Archive for the 'politics' Category

Writing for Guernica


Some Moment. Must Mark It.

Please indulge me here. If you haven’t taken a couple of minutes to watch this, I think you should.

I’m sure you’ve been following the convention, but it’s worth pausing to consider again exactly what happened around 6:45 pm eastern time Wednesday evening. Our parents could hardly have imagined it forty years ago. And our grandparents! Forget it!

In a big nutshell: It’s one day after the eighty-eighth anniversary of the passage of the Nineteenth Amendment, which guarantees women the right to vote. Illinois yields to New York during the Democratic party’s nomination roll call. The first serious woman presidential candidate (all due respect to Shirley Chisholm, Pat Schroeder, and Margaret Chase Smith), U.S. Senator from New York Hillary Rodham Clinton, moves to halt the roll call and suspend the rules so that the party’s delegates can nominate Barack Hussein Obama by acclamation. Another awe-inspiring woman, the first woman speaker of the U.S. House of Representatives, Nancy Pelosi, asks the convention hall to second Clinton’s motion. Far more than two thirds of the floor are in favor: the vote to nominate Obama by acclamation is, in fact, unanimous.

Barack Hussein Obama, the first black man to enter his name in nomination at a major party convention since Frederick Douglass did so 120 years ago, wins the Democratic Party’s nomination for the presidency a day before the forty-fifth anniversary of Martin Luther King Jr.’s delivery of his “I Have a Dream” speech.

The anniversaries in and of themselves are, in one way, just well-placed bookmarks holding up a few moments on the convention hall floor. But they also provide a lens through which to view those incredible few moments. I mean, this is what we’re talking about when we’re talking about a country that can transform itself and inch closer and closer, in governance and representation and vision (if not yet in practice—we will get there), to its core founding value: all people are created equal. What a day… I have to say, it’s a fantastic one to be American.

Reporters and commentators are saying that many on the convention floor were just in tears. You’ll see quite a lot of emotion in the footage if you watch it from start to finish. I wish I’d been there.

NB: And if you haven’t listened to Joe Biden’s and Bill Clinton’s speeches (and John Kerry’s as well), do! All superb. And watch tonight for Representative John Lewis’ speech, not to mention Obama’s. Lewis is the last man alive of the ten who spoke at the Lincoln Memorial on August 28, 1963.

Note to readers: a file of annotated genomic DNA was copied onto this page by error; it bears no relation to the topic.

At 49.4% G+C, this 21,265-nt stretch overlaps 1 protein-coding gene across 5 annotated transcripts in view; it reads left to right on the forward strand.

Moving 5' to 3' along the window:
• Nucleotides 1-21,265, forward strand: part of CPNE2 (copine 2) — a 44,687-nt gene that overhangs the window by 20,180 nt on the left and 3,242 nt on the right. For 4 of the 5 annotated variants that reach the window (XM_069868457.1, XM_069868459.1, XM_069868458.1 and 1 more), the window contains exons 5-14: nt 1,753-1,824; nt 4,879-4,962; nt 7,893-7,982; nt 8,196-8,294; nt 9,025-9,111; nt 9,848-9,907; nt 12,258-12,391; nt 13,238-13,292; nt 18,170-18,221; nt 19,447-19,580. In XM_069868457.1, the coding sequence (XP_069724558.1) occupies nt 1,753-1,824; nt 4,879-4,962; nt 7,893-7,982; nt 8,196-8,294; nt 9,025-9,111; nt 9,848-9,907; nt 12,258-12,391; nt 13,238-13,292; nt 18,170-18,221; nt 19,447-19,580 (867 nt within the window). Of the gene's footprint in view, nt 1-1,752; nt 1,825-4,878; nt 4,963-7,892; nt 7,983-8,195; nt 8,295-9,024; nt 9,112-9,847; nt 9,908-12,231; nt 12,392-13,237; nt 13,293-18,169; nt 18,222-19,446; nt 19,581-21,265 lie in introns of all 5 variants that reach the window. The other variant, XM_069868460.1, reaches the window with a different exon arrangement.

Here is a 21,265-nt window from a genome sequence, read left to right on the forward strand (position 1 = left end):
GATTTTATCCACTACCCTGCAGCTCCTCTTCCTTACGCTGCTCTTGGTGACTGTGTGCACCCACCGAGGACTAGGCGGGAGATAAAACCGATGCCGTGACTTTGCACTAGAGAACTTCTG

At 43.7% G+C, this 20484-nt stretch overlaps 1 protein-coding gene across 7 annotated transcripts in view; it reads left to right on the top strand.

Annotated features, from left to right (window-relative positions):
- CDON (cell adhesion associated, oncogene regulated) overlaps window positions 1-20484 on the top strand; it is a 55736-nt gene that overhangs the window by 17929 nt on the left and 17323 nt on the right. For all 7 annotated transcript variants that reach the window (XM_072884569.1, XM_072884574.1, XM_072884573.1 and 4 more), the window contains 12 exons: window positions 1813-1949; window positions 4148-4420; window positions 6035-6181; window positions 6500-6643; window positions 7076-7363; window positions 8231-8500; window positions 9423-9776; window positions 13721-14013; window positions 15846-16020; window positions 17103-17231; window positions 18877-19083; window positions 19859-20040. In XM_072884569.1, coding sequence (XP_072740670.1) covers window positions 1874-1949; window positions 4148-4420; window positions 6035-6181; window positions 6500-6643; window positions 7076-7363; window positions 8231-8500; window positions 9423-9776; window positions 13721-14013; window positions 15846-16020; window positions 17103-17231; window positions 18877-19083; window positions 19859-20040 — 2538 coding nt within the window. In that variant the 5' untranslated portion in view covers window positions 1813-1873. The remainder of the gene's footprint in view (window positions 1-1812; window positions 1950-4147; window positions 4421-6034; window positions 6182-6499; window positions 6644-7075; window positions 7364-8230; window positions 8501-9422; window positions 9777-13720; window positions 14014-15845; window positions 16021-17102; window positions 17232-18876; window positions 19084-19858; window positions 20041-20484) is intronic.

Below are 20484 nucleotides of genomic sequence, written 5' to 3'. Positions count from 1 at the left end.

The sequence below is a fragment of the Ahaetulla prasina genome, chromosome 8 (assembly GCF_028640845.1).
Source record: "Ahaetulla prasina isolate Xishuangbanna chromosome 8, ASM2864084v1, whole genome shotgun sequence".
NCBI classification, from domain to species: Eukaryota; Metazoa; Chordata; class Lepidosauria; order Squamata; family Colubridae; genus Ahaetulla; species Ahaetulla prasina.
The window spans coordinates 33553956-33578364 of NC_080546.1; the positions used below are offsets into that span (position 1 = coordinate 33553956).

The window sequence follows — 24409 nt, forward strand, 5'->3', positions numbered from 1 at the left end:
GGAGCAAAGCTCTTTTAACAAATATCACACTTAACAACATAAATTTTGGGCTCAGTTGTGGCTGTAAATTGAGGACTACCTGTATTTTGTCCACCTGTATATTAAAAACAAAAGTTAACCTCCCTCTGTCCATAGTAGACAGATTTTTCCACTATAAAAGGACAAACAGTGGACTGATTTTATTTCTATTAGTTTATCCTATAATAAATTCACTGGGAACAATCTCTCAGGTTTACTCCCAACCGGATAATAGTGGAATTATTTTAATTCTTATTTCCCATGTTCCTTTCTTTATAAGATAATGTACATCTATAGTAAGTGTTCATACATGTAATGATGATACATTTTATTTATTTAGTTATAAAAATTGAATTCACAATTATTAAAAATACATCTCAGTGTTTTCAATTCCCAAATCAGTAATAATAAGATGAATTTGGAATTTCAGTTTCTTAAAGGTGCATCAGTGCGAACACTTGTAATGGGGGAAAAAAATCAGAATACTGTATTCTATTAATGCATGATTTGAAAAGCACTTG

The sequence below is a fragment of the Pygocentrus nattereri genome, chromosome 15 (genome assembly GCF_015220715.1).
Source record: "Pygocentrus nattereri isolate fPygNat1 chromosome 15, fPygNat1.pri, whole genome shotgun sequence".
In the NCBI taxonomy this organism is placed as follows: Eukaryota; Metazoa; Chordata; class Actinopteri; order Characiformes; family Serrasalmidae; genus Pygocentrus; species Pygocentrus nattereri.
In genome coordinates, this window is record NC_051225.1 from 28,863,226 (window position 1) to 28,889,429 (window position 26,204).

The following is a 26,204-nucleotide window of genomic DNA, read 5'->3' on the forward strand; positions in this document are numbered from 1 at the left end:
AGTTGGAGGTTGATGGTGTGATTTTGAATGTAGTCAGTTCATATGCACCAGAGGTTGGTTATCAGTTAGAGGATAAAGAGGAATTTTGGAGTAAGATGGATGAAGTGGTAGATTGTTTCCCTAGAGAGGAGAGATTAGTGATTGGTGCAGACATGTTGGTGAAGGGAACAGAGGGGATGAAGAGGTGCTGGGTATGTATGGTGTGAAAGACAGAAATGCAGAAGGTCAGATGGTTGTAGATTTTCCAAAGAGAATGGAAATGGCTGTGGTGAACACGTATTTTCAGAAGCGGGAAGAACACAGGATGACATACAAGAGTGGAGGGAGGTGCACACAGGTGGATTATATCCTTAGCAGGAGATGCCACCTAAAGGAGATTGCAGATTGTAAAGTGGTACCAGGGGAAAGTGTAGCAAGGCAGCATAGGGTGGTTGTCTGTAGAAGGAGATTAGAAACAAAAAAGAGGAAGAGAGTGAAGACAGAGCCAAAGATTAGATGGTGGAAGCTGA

Conversation With Dustin Beall Smith

I recently interviewed my good friend Dustin Beall Smith about an essay of his — “Shade: A Letter From Gettysburg” — that appeared in the May 2007 issue of The Sun. I’m not up for buying the space upgrade necessary to offer direct access to the audio files of the interview, so I thought I’d post a link to the files on this neglected blog.

Most of the questions I asked Dusty were generated by students in my writing classes at NYU. You can download the interview here (note: there are two .mov files in the .zip file, as we got cut off). Well worth a listen even if you haven’t read the essay, the first few paragraphs of which can be read here. It’s a kick-ass essay.

Mistakes Were Made

There’s a kick to be had out of the phrasing of Attorney General Alberto Gonzales’ mea culpa with regard to the White House’s involvement in Justice Department firing decisions. “I acknowledge that mistakes were made,” he said during a news conference yesterday.

Mistakes were made. How many English teachers have used Nixon’s acknowledgment of wrongdoing in the Watergate cover-up to teach their students the pitfalls of the passive voice? (It’s worth noting that former national security advisor and secretary of state Henry Kissinger used similar phrasing if not the passive voice in his 2002 acknowledgment that the administrations in which he served might have played some role in war crimes committed in Vietnam, Laos, Cambodia, and South America in the 1960s and 1970s: No one can say that he served in an administration that did not make mistakes.)

You’d think Gonzales would know better than to use Nixon’s language in this setting. Or maybe you wouldn’t think that.

The passive voice in politics: something bad happened, but the perpetrators… next question!

A good time for some Life in Hell